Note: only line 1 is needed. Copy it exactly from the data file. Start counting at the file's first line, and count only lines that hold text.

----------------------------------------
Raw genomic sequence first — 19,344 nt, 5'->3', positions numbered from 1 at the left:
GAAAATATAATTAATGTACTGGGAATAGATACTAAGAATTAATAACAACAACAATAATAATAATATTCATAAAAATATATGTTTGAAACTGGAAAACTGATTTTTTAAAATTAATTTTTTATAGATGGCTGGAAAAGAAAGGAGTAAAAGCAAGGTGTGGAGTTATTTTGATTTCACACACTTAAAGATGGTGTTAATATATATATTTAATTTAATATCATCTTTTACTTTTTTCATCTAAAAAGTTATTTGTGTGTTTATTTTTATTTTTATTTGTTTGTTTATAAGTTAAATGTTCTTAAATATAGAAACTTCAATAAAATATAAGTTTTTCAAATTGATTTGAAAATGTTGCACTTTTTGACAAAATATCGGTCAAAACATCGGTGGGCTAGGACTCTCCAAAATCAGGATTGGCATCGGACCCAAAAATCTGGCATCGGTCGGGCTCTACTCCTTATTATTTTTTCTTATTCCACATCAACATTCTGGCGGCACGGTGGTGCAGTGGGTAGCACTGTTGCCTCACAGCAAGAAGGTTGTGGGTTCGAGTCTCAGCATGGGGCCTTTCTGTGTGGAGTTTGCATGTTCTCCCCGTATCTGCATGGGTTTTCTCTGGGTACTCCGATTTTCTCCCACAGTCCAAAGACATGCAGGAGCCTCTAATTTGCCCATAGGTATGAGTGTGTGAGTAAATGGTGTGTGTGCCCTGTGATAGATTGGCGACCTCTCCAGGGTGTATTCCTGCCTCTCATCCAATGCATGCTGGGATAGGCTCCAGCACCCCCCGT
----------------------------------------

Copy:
Raw genomic sequence first — 19,344 nt, 5'->3', positions numbered from 1 at the left: